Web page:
“That’s when I saw him, working his way forward against the others. One moment I saw the overcoat and the brown hat; the next, a blue uniform and a visored cap with its skull and crossbones. It came back with a rush: the huge room with its harsh overhead lights, the pathetic pile of dresses and shoes in the center of the floor, the shame of walking naked past this man. I could see my sister’s frail form ahead of me, ribs sharp beneath the parchment skin. Betsie, how thin you were! Betsie and I had been arrested for concealing Jews in our home during the Nazi occupation of Holland; this man had been a guard at Ravensbrück concentration camp where we were sent. Now he was in front of me, hand thrust out: “A fine message, fräulein! How good it is to know that, as you say, all our sins are at the bottom of the sea!” And I, who had spoken so glibly of forgiveness, fumbled in my pocketbook rather than take that hand. He would not remember me, of course–how could he remember one prisoner among those thousands of women? But I remembered him and the leather crop swinging from his belt. It was the first time since my release that I had been face to face with one of my captors and my blood seemed to freeze. “You mentioned Ravensbrück in your talk,” he was saying. “I was a guard in there.” No, he did not remember me. “But since that time,” he went on, “I have become a Christian. I know that God has forgiven me for the cruel things I did there, but I would like to hear it from your lips as well. Fräulein”–again the hand came out–“will you forgive me?”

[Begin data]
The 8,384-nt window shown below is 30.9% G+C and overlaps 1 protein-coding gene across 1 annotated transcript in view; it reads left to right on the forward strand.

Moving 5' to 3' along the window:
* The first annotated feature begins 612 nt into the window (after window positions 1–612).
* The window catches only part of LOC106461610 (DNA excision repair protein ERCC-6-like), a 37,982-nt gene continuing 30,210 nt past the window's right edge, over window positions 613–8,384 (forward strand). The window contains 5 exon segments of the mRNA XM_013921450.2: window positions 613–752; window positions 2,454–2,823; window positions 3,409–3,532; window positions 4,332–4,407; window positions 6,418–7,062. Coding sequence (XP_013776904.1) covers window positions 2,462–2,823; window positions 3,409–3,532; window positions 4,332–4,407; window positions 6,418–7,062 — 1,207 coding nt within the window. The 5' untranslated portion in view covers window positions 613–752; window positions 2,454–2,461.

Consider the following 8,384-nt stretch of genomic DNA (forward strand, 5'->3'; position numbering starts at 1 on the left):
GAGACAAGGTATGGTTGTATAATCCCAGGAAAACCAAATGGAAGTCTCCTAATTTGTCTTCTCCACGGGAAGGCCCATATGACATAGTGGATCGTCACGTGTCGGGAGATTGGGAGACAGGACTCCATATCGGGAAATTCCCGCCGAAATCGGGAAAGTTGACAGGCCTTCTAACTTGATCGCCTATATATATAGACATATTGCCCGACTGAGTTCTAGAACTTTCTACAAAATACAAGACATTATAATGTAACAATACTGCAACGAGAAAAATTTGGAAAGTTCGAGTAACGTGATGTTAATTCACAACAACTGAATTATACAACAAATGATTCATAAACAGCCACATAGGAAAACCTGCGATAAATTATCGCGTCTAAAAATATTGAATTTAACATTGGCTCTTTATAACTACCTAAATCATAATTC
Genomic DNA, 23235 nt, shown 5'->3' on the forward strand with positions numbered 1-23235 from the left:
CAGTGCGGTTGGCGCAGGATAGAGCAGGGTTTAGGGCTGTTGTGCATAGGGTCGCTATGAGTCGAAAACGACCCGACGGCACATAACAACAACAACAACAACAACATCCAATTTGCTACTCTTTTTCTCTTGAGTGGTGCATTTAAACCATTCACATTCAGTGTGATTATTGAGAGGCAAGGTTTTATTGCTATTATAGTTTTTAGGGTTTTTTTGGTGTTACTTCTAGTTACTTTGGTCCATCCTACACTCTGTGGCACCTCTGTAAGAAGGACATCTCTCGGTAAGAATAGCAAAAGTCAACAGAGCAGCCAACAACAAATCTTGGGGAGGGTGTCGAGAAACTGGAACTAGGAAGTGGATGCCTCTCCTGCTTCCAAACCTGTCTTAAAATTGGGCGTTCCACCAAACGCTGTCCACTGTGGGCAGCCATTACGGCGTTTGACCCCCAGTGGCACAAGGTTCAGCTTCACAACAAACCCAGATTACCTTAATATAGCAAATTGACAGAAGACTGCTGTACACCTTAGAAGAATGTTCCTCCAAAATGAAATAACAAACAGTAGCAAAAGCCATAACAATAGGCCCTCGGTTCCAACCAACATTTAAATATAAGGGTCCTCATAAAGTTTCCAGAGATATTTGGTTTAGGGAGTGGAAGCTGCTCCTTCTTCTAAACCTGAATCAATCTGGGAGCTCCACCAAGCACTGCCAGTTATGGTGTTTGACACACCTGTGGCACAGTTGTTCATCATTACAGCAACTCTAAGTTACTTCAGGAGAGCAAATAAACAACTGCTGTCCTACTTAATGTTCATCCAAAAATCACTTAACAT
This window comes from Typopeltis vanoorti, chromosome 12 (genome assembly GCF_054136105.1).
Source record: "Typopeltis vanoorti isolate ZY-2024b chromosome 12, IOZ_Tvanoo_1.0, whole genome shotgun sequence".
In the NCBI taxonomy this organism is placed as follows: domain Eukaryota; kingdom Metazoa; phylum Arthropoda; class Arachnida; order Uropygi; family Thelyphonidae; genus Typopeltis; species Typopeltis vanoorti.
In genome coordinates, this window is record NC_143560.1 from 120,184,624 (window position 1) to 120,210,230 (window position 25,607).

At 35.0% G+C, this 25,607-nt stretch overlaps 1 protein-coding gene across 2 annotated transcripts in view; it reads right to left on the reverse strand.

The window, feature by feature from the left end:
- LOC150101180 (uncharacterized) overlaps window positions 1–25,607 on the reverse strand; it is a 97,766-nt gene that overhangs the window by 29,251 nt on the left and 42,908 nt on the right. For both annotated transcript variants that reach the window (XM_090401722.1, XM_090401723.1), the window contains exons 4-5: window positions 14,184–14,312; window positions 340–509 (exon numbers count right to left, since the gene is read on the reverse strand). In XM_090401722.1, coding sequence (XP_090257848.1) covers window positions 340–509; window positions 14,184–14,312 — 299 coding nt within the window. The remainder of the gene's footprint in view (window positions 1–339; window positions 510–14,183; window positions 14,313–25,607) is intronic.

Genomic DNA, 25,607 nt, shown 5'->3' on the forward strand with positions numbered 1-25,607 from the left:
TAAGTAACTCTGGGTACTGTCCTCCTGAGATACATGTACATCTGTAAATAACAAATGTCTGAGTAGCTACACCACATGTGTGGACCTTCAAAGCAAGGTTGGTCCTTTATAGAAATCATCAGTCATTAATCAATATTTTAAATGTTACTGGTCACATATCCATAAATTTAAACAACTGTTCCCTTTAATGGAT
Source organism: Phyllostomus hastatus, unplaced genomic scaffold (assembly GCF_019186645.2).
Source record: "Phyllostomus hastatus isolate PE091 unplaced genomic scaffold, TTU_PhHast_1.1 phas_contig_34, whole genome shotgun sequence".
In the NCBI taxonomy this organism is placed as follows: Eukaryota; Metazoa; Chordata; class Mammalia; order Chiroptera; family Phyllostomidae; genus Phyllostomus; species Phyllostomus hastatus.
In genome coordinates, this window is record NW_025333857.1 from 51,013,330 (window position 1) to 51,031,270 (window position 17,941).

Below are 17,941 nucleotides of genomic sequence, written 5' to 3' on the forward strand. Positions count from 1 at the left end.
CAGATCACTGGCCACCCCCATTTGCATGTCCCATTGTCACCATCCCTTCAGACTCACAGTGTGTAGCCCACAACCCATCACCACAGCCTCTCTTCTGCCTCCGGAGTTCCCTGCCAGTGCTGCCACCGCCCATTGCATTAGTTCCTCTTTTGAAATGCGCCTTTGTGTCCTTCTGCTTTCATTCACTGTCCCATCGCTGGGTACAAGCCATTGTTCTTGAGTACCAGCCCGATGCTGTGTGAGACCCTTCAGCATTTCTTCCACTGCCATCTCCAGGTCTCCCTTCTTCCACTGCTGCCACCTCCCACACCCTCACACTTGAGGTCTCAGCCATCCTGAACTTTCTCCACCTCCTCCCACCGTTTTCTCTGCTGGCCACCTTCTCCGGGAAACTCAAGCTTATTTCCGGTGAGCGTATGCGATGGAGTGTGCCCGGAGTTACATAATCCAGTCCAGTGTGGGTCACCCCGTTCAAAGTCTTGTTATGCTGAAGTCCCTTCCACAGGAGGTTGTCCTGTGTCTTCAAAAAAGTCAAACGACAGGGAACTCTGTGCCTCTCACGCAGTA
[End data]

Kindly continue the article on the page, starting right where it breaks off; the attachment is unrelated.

And I stood there—I whose sins had again and again been forgiven—and I could not forgive.